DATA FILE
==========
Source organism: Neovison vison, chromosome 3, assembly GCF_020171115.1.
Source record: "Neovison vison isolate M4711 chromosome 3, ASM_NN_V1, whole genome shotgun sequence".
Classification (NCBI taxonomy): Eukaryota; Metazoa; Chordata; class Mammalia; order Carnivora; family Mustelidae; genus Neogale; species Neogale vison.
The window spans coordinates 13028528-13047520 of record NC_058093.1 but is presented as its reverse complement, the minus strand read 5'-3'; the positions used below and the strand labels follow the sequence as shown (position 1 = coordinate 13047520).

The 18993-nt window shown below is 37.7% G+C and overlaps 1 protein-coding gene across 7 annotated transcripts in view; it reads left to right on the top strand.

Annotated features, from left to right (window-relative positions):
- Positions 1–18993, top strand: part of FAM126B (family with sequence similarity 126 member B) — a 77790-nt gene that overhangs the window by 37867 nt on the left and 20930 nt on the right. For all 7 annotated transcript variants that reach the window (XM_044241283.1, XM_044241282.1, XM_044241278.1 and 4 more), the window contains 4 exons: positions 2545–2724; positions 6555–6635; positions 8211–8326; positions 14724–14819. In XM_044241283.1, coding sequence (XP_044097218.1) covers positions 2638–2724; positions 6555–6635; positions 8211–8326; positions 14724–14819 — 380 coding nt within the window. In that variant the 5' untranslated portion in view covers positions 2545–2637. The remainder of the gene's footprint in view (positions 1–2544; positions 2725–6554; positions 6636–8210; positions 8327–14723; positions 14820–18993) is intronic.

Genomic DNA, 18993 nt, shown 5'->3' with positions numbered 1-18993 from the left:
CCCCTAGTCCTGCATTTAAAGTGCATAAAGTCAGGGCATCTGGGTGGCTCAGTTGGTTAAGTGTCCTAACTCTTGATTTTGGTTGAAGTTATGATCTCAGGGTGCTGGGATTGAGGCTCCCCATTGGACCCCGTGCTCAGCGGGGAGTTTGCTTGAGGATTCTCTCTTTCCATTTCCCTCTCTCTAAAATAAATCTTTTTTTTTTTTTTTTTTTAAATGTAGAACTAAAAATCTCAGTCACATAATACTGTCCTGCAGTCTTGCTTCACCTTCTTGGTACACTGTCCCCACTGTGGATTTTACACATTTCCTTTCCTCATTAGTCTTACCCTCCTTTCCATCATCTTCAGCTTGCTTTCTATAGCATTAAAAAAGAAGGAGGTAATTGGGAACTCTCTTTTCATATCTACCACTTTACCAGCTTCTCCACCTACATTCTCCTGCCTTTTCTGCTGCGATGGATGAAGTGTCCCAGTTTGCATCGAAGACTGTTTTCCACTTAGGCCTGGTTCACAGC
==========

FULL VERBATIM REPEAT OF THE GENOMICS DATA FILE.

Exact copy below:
Source organism: Neovison vison, chromosome 3, assembly GCF_020171115.1.
Source record: "Neovison vison isolate M4711 chromosome 3, ASM_NN_V1, whole genome shotgun sequence".
Classification (NCBI taxonomy): Eukaryota; Metazoa; Chordata; class Mammalia; order Carnivora; family Mustelidae; genus Neogale; species Neogale vison.
The window spans coordinates 13028528-13047520 of record NC_058093.1 but is presented as its reverse complement, the minus strand read 5'-3'; the positions used below and the strand labels follow the sequence as shown (position 1 = coordinate 13047520).

The 18993-nt window shown below is 37.7% G+C and overlaps 1 protein-coding gene across 7 annotated transcripts in view; it reads left to right on the top strand.

Annotated features, from left to right (window-relative positions):
- Positions 1–18993, top strand: part of FAM126B (family with sequence similarity 126 member B) — a 77790-nt gene that overhangs the window by 37867 nt on the left and 20930 nt on the right. For all 7 annotated transcript variants that reach the window (XM_044241283.1, XM_044241282.1, XM_044241278.1 and 4 more), the window contains 4 exons: positions 2545–2724; positions 6555–6635; positions 8211–8326; positions 14724–14819. In XM_044241283.1, coding sequence (XP_044097218.1) covers positions 2638–2724; positions 6555–6635; positions 8211–8326; positions 14724–14819 — 380 coding nt within the window. In that variant the 5' untranslated portion in view covers positions 2545–2637. The remainder of the gene's footprint in view (positions 1–2544; positions 2725–6554; positions 6636–8210; positions 8327–14723; positions 14820–18993) is intronic.

Genomic DNA, 18993 nt, shown 5'->3' with positions numbered 1-18993 from the left:
CCCCTAGTCCTGCATTTAAAGTGCATAAAGTCAGGGCATCTGGGTGGCTCAGTTGGTTAAGTGTCCTAACTCTTGATTTTGGTTGAAGTTATGATCTCAGGGTGCTGGGATTGAGGCTCCCCATTGGACCCCGTGCTCAGCGGGGAGTTTGCTTGAGGATTCTCTCTTTCCATTTCCCTCTCTCTAAAATAAATCTTTTTTTTTTTTTTTTTTTAAATGTAGAACTAAAAATCTCAGTCACATAATACTGTCCTGCAGTCTTGCTTCACCTTCTTGGTACACTGTCCCCACTGTGGATTTTACACATTTCCTTTCCTCATTAGTCTTACCCTCCTTTCCATCATCTTCAGCTTGCTTTCTATAGCATTAAAAAAGAAGGAGGTAATTGGGAACTCTCTTTTCATATCTACCACTTTACCAGCTTCTCCACCTACATTCTCCTGCCTTTTCTGCTGCGATGGATGAAGTGTCCCAGTTTGCATCGAAGACTGTTTTCCACTTAGGCCTGGTTCACAGC